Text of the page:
Reductions in pain ratings when administered a placebo with expected analgesic properties have been described and hypothesized to be mediated by the pain-suppressive endogenous opioid system. Using molecular imaging techniques, we directly examined the activity of the endogenous opioid system on μ-opioid receptors in humans in sustained pain with and without the administration of a placebo. Significant placebo-induced activation of μ-opioid receptor-mediated neurotransmission was observed in both higher-order and sub-cortical brain regions, which included the pregenual and subgenual rostral anterior cingulate, the dorsolateral prefrontal cortex, the insular cortex, and the nucleus accumbens. Regional activations were paralleled by lower ratings of pain intensity, reductions in its sensory and affective qualities, and in the negative emotional state of the volunteers. These data demonstrate that cognitive factors (e.g., expectation of pain relief) are capable of modulating physical and emotional states through the site-specific activation of μ-opioid receptor signaling in the human brain.
Placebo effects, the positive physiological or psychological changes associated with the administration of inert substances or procedures, can both enhance and obscure the effects of therapeutic interventions. However, they also represent an instance in which neural processes, through positive cognitive expectations, influence physical and neuropsychiatric states, a veritable example of “mind-body” interactions. It is therefore not surprising that interest is emerging in understanding their underlying mechanisms.
Substantial evidence implicates the endogenous opioid system in the mediation of placebo effects under conditions of expectation of analgesia. During both clinical and experimentally induced pain, placebo administration with expectation of analgesia has been associated with reductions in pain ratings that were reversed by either the open or hidden administration of naloxone (i.e., they were mediated by the activation of pain-suppressive endogenous opioid neurotransmission) (Gracely et al., 1983; Grevert et al., 1983; Levine and Gordon, 1984; Benedetti, 1996; Amanzio and Benedetti, 1999).
The endogenous opioid system, and specifically its activation of μ-opioid receptors, thought to primarily mediate the observed effects of placebo and naloxone, is implicated in a number of functions, from the regulation of stress responses and pain, particularly if sustained or threatening to the organism (Watkins and Mayer, 1982; Akil et al., 1984; Rubinstein et al., 1996; Sora et al., 1997; Zubieta et al., 2001), to reproductive and stress-related neuroendocrine functions (Smith et al., 1998; Drolet et al., 2001). Substantial evidence has also accumulated as to the involvement of this neurotransmitter system in the adaptation and response to novel and emotionally salient stimuli in both animal models and humans (Kalin et al., 1988; Nelson and Panksepp, 1998; Filliol et al., 2000; Zubieta et al., 2003b; Moles et al., 2004).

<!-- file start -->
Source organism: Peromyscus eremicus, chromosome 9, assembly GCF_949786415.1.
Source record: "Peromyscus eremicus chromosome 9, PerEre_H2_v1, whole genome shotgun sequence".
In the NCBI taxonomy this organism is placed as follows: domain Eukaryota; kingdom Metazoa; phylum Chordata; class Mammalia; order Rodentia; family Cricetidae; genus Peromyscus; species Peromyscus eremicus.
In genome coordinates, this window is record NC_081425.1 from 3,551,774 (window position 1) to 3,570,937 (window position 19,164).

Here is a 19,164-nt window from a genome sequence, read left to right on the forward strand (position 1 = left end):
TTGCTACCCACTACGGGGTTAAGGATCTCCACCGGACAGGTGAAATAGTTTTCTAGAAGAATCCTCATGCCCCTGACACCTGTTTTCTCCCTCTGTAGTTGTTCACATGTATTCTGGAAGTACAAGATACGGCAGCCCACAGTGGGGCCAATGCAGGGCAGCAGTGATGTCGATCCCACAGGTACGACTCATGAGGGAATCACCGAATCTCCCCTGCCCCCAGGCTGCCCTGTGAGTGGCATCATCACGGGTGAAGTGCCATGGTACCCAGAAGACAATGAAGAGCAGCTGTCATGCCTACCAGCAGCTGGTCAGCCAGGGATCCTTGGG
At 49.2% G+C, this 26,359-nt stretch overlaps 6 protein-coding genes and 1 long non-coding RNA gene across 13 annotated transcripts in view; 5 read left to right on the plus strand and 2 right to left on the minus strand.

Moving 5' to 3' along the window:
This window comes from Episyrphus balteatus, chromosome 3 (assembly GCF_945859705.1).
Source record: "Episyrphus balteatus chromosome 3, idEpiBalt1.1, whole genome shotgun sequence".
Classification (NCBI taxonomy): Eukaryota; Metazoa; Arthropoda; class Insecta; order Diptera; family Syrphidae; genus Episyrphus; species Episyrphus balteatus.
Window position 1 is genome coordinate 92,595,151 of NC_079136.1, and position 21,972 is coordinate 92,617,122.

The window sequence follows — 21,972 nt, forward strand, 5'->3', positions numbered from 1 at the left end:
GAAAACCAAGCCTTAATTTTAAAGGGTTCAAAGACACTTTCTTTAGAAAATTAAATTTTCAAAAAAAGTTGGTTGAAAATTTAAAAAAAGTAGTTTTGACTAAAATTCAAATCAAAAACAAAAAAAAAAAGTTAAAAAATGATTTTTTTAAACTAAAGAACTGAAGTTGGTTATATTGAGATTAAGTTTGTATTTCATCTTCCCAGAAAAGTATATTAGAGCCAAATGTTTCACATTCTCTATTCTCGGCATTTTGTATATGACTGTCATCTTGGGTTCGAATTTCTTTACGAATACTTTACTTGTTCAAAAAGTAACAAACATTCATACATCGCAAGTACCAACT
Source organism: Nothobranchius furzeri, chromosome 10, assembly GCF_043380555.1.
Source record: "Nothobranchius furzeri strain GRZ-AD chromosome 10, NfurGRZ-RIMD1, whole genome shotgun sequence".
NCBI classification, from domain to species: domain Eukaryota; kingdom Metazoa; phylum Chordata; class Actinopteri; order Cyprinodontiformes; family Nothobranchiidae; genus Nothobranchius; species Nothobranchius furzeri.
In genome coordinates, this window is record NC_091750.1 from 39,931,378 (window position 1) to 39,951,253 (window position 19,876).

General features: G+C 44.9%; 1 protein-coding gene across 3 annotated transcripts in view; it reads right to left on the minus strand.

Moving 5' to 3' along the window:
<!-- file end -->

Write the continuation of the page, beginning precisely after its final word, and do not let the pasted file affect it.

High placebo responders have shown more pronounced rostral anterior cingulate blood-flow responses to the systemic administration of a μ-opioid receptor agonist, remifentanil, suggesting the presence of variations in the responses of this receptor system as a function of placebo response (Petrovic et al., 2002). More recently, using functional magnetic resonance imaging (fMRI), the administration of a placebo with expectation of analgesia has also been associated with reductions in the activity of pain-responsive regions, namely the rostral anterior cingulate, the insular cortex, and the thalamus (Wager et al., 2004).
The present study directly examines whether the introduction of a placebo with expectation of analgesia indeed activates endogenous opioid neurotransmission, using positron emission tomography (PET) and molecular imaging with a μ-opioid receptor-selective radiotracer. Under these conditions, activation of this neurotransmitter system is evidenced by reductions in the in vivo availability of synaptic μ-opioid receptors to bind the radiolabeled tracer (Zubieta et al., 2001, 2002, 2003a; Bencherif et al., 2002).
From a methodological perspective, one of the difficulties inherent to the use of molecular imaging is the length of time required for the acquisition of quantitative measures of receptor availability (Zubieta et al., 2001, 2002), requiring that pain be maintained for a period of time. However, sustained pain also induces the activation of antinociceptive responses (Levine et al., 1978; Watkins and Mayer, 1982; Zubieta et al., 2001), which by substantially reducing pain ratings over time (Bencherif et al., 2002) may interfere with the subsequent formation of the placebo effect (Price et al., 1999). These issues were addressed by using an adaptive system that maintained pain over time by increasing the magnitude of the algesic stimulus as the rating of pain intensity reported by the volunteers declined over time (Zhang et al., 1993). The increases in algesic requirement then provided an objective psychophysical measure of antinociceptive activity, whereas the relationship between stimulus magnitude and pain ratings relate it to the subjective individual experiences of pain.